Again, Abernathy is not a “small-town newspaper man” in the sense that Hollywood screenwriters imagine. Rather, he is someone who has been the executive director of a state Republican Party and who worked with inside-the-Beltway types including two US Senators from Ohio. Even so, in a column last month, he decided to use his AstroTurf version of credibility to try to explain why the people in his area of the state (although he is now a big-city guy, living in the Cincinnati area, along with more than two million other Real Americans) continually refuse to turn against Donald Trump. In the process, he absolved people of their own responsibility for making indefensible decisions, thus enabling Trumpism even as he says that he has moved on from Trump.

Early in the column, Abernathy justifies his 2016 support for Trump by pointing to “his disregard for political correctness, his independence from handlers and the promise his candidacy held to blow up the conventional rules and bring about a much-needed reset.” Standard right-wing grievance material, in other words, including the all-purpose (and meaningless) term “political correctness.” Even as he criticizes Trump’s behavior as “churlish” (a strategic understatement), Abernathy asserts that “his achievements in office were more impressive than critics admit.” Apparently, there was no need to explain what those “impressive” things were. They simply were.

Up to that point, the column was merely a familiar bit of sophistry and misdirection, recycling Republican talking points and offering unsupported, conclusory claims. The reason that this particular column is worth taking the time to criticize, however, is that Abernathy’s explanations for why his fellow White small-town Ohioans are still supporting Trump amounted to saying, “But they’re good people. I know them.”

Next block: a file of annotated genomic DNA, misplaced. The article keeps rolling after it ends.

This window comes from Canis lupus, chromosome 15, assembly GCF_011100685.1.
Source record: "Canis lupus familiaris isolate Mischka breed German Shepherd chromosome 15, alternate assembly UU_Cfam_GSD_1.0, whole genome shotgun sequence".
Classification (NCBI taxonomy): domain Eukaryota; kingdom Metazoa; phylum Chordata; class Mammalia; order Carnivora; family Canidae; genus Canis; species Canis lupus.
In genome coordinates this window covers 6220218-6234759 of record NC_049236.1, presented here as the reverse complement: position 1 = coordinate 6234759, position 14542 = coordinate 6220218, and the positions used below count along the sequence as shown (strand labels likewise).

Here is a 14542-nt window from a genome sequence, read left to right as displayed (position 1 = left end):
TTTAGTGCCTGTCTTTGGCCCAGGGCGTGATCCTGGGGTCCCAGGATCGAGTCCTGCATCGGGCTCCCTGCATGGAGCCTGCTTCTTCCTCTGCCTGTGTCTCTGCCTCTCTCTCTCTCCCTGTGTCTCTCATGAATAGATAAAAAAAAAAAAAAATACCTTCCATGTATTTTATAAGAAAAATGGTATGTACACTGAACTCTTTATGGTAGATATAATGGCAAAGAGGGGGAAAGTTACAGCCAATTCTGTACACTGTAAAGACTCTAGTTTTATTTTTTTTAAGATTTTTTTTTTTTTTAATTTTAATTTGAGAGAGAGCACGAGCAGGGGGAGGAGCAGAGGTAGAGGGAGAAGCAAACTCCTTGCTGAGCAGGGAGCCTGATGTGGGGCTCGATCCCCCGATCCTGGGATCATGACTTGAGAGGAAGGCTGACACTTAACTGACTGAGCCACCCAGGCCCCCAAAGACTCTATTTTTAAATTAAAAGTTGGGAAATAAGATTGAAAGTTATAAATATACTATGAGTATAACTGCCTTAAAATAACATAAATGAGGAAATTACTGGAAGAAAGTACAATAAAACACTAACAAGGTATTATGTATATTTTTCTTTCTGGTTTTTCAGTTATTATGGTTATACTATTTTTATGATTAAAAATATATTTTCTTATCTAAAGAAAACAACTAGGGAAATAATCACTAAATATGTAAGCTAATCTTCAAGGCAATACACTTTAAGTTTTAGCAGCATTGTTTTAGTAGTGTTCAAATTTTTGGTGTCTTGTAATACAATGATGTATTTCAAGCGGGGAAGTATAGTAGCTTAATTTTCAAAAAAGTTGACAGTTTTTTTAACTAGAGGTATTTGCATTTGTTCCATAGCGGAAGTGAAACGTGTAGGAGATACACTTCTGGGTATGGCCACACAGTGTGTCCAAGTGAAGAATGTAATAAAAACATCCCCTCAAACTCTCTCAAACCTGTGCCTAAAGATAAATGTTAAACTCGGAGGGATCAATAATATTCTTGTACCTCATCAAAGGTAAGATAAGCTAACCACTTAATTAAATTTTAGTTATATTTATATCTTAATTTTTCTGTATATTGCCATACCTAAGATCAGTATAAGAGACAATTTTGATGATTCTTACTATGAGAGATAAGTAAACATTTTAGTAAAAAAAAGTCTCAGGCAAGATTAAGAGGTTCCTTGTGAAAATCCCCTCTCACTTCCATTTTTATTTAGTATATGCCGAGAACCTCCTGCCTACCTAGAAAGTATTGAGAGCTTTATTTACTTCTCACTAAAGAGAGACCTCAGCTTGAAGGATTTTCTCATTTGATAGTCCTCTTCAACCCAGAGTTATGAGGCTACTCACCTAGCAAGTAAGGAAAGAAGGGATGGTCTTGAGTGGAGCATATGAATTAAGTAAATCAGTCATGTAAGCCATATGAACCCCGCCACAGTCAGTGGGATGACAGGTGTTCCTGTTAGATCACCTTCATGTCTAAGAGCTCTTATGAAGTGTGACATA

I am not exaggerating. After admitting that “[d]ebate is futile” when dealing with Trump supporters who tell him that “the former president is the only candidate to be trusted, the exclusive remedy to our corrupt system, the lone meaningful defender of God, flag and country,” one might imagine that someone who has rejected Trump would ask in exasperation, “What is wrong with these people that they cannot see reason and are hopelessly loyal to a charlatan?”

Instead, Abernathy quickly assures us that he does not mean “to say Trump’s legion of admirers is a ‘cult,’ as critics like to claim. They are not mindlessly mesmerized by Trump. They are also not enemies of democracy.” That his own description of those people fits all of those conclusions is apparently beside the point, because “the Trump supporters I know are patriotic Americans who believe the country is at a tipping point politically and culturally, and that no other candidate is sufficiently impervious to the pull of ‘the swamp’ to effect a rescue.” (Note the casual insertion of “and culturally” into that sentence. Gee, I wonder what Trump voters think in US culture is at a tipping point. More on this below.)

What does one do when confronted with people who simply deny reality by continuing to believe—even though their guy had four years in the White House, during the first two of which he was supported by Republican majorities in both houses of Congress—that, in Trump’s infamous words, “I alone can fix it”? Abernathy predicts that neither “impassioned lectures from political elites” (again, notice the faux-populist framing) nor “indictments (or guilty verdicts) or blockbuster revelations” can “shake the faith of the faithful,” but will instead be “seen as evidence of a corrupt bureaucracy aligned against him.”

Again, why are they so loyal, against all evidence? Trump showed again and again that he cannot do what they think he will do, and in large measure he did not even try. His lackadaisical attitude toward “bringing back blue-collar jobs” like coal mining is but one example. (Not that that is even possible, which is its own indictment of Trump’s false populism.) Apparently, this loyalty is explained by Abernathy’s former townsfolks’ “sense of abandonment,” which is “profound and widespread.”

And then we get to the big payoff: “Critics like to say that Trump enflames those voters’ fears and plays to their racism. His supporters will tell you he inspires them to hope and assures them, without apologies, that they still matter.” He says that “if not for Trump, many of them would not be civically engaged at all. In their minds, other politicians ignored or patronized them. Trump met them where they lived and inspired them to care.” (And if they believe that he in turn cares about them, then they are even more immune to evidence than I thought.)

Is that a good thing? Well, no, Abernathy cannot bring himself to say as much, exactly. Even so, he assures us that “[t]heir belief that Trump is their last, best hope to avoid being left in the dust is partly disturbing, partly endearing and partly heartbreaking.” Abernathy concludes by admitting that Trump is not “the man they dream he is.”